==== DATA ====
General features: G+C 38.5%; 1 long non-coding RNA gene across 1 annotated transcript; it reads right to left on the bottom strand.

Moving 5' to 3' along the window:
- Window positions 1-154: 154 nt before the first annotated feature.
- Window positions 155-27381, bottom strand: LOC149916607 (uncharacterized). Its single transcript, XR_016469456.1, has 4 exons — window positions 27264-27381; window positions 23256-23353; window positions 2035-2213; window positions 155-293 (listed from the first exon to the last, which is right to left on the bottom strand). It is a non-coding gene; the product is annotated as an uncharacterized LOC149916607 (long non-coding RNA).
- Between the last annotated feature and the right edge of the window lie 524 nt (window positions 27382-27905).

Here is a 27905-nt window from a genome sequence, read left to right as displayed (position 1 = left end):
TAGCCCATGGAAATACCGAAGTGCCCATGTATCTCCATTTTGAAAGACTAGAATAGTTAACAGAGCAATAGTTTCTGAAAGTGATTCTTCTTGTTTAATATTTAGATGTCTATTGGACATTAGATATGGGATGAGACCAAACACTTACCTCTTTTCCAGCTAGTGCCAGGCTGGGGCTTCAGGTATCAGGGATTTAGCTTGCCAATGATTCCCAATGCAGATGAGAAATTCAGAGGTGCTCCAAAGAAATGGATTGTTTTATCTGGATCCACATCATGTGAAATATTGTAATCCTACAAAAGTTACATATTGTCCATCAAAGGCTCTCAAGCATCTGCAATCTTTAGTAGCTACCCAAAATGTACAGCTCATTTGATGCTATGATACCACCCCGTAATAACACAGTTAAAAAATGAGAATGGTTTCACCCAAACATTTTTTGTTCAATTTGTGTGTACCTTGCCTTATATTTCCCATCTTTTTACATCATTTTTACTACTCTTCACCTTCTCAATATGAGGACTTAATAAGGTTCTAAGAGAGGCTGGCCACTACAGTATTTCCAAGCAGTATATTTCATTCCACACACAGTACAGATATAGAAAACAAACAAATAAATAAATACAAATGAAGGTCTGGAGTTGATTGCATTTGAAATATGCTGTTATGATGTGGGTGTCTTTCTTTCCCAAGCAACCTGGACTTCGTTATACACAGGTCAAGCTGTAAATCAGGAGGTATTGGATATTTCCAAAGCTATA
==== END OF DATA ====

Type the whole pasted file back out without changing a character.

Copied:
General features: G+C 38.5%; 1 long non-coding RNA gene across 1 annotated transcript; it reads right to left on the bottom strand.

Moving 5' to 3' along the window:
- Window positions 1-154: 154 nt before the first annotated feature.
- Window positions 155-27381, bottom strand: LOC149916607 (uncharacterized). Its single transcript, XR_016469456.1, has 4 exons — window positions 27264-27381; window positions 23256-23353; window positions 2035-2213; window positions 155-293 (listed from the first exon to the last, which is right to left on the bottom strand). It is a non-coding gene; the product is annotated as an uncharacterized LOC149916607 (long non-coding RNA).
- Between the last annotated feature and the right edge of the window lie 524 nt (window positions 27382-27905).

Here is a 27905-nt window from a genome sequence, read left to right as displayed (position 1 = left end):
TAGCCCATGGAAATACCGAAGTGCCCATGTATCTCCATTTTGAAAGACTAGAATAGTTAACAGAGCAATAGTTTCTGAAAGTGATTCTTCTTGTTTAATATTTAGATGTCTATTGGACATTAGATATGGGATGAGACCAAACACTTACCTCTTTTCCAGCTAGTGCCAGGCTGGGGCTTCAGGTATCAGGGATTTAGCTTGCCAATGATTCCCAATGCAGATGAGAAATTCAGAGGTGCTCCAAAGAAATGGATTGTTTTATCTGGATCCACATCATGTGAAATATTGTAATCCTACAAAAGTTACATATTGTCCATCAAAGGCTCTCAAGCATCTGCAATCTTTAGTAGCTACCCAAAATGTACAGCTCATTTGATGCTATGATACCACCCCGTAATAACACAGTTAAAAAATGAGAATGGTTTCACCCAAACATTTTTTGTTCAATTTGTGTGTACCTTGCCTTATATTTCCCATCTTTTTACATCATTTTTACTACTCTTCACCTTCTCAATATGAGGACTTAATAAGGTTCTAAGAGAGGCTGGCCACTACAGTATTTCCAAGCAGTATATTTCATTCCACACACAGTACAGATATAGAAAACAAACAAATAAATAAATACAAATGAAGGTCTGGAGTTGATTGCATTTGAAATATGCTGTTATGATGTGGGTGTCTTTCTTTCCCAAGCAACCTGGACTTCGTTATACACAGGTCAAGCTGTAAATCAGGAGGTATTGGATATTTCCAAAGCTATA